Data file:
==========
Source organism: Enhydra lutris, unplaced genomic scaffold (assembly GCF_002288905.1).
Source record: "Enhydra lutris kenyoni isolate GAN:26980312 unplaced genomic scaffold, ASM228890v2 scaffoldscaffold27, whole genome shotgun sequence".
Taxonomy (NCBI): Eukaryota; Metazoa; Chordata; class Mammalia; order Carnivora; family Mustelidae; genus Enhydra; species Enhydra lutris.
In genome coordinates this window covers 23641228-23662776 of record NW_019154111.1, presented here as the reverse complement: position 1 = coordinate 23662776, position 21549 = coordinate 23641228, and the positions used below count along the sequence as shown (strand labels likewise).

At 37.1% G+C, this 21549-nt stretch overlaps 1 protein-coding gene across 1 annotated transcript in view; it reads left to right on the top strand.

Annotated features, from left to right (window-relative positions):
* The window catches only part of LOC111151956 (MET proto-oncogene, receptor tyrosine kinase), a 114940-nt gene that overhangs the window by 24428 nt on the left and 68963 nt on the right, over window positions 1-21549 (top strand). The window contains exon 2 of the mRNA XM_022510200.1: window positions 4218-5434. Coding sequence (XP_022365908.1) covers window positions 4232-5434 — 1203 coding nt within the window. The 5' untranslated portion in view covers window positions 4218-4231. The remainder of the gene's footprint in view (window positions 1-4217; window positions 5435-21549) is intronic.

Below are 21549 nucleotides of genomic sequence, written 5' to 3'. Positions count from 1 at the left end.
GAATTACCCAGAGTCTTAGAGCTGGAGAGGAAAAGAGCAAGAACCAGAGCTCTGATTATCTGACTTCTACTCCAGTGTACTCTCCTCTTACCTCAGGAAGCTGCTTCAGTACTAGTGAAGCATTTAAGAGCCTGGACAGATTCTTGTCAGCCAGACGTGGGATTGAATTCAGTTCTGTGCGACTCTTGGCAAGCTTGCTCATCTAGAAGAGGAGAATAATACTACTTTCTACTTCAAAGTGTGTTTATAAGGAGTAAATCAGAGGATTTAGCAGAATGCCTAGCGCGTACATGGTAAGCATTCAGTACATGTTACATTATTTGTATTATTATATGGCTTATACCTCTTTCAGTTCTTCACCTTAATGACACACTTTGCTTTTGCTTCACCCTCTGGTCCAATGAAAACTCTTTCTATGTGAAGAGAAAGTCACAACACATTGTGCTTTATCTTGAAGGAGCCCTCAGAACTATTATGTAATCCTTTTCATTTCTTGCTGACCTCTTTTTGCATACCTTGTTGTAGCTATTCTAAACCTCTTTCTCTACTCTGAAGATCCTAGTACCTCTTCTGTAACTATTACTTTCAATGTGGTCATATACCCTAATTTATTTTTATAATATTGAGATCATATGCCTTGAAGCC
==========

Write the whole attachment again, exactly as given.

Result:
Source organism: Enhydra lutris, unplaced genomic scaffold (assembly GCF_002288905.1).
Source record: "Enhydra lutris kenyoni isolate GAN:26980312 unplaced genomic scaffold, ASM228890v2 scaffoldscaffold27, whole genome shotgun sequence".
Taxonomy (NCBI): Eukaryota; Metazoa; Chordata; class Mammalia; order Carnivora; family Mustelidae; genus Enhydra; species Enhydra lutris.
In genome coordinates this window covers 23641228-23662776 of record NW_019154111.1, presented here as the reverse complement: position 1 = coordinate 23662776, position 21549 = coordinate 23641228, and the positions used below count along the sequence as shown (strand labels likewise).

At 37.1% G+C, this 21549-nt stretch overlaps 1 protein-coding gene across 1 annotated transcript in view; it reads left to right on the top strand.

Annotated features, from left to right (window-relative positions):
* The window catches only part of LOC111151956 (MET proto-oncogene, receptor tyrosine kinase), a 114940-nt gene that overhangs the window by 24428 nt on the left and 68963 nt on the right, over window positions 1-21549 (top strand). The window contains exon 2 of the mRNA XM_022510200.1: window positions 4218-5434. Coding sequence (XP_022365908.1) covers window positions 4232-5434 — 1203 coding nt within the window. The 5' untranslated portion in view covers window positions 4218-4231. The remainder of the gene's footprint in view (window positions 1-4217; window positions 5435-21549) is intronic.

Below are 21549 nucleotides of genomic sequence, written 5' to 3'. Positions count from 1 at the left end.
GAATTACCCAGAGTCTTAGAGCTGGAGAGGAAAAGAGCAAGAACCAGAGCTCTGATTATCTGACTTCTACTCCAGTGTACTCTCCTCTTACCTCAGGAAGCTGCTTCAGTACTAGTGAAGCATTTAAGAGCCTGGACAGATTCTTGTCAGCCAGACGTGGGATTGAATTCAGTTCTGTGCGACTCTTGGCAAGCTTGCTCATCTAGAAGAGGAGAATAATACTACTTTCTACTTCAAAGTGTGTTTATAAGGAGTAAATCAGAGGATTTAGCAGAATGCCTAGCGCGTACATGGTAAGCATTCAGTACATGTTACATTATTTGTATTATTATATGGCTTATACCTCTTTCAGTTCTTCACCTTAATGACACACTTTGCTTTTGCTTCACCCTCTGGTCCAATGAAAACTCTTTCTATGTGAAGAGAAAGTCACAACACATTGTGCTTTATCTTGAAGGAGCCCTCAGAACTATTATGTAATCCTTTTCATTTCTTGCTGACCTCTTTTTGCATACCTTGTTGTAGCTATTCTAAACCTCTTTCTCTACTCTGAAGATCCTAGTACCTCTTCTGTAACTATTACTTTCAATGTGGTCATATACCCTAATTTATTTTTATAATATTGAGATCATATGCCTTGAAGCC